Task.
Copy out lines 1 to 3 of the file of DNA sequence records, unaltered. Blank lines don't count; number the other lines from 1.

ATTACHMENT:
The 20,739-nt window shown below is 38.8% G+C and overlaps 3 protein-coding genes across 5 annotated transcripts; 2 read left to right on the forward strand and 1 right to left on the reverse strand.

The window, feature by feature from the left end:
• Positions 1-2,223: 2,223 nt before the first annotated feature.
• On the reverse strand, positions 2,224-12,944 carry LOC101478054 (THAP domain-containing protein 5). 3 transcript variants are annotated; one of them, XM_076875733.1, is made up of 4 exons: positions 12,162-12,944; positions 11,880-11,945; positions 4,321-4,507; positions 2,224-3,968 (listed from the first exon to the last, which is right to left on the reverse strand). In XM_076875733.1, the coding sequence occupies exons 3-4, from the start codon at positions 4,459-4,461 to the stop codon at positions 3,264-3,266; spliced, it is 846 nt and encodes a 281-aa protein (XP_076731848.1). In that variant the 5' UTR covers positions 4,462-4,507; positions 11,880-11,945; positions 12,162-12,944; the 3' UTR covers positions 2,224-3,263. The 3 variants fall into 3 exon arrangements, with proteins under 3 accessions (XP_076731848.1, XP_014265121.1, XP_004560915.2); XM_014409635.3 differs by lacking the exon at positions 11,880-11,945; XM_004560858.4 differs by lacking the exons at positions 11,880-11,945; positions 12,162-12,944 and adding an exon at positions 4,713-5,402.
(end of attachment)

The 20,739-nt window shown below is 38.8% G+C and overlaps 3 protein-coding genes across 5 annotated transcripts; 2 read left to right on the forward strand and 1 right to left on the reverse strand.

The window, feature by feature from the left end:
• Positions 1-2,223: 2,223 nt before the first annotated feature.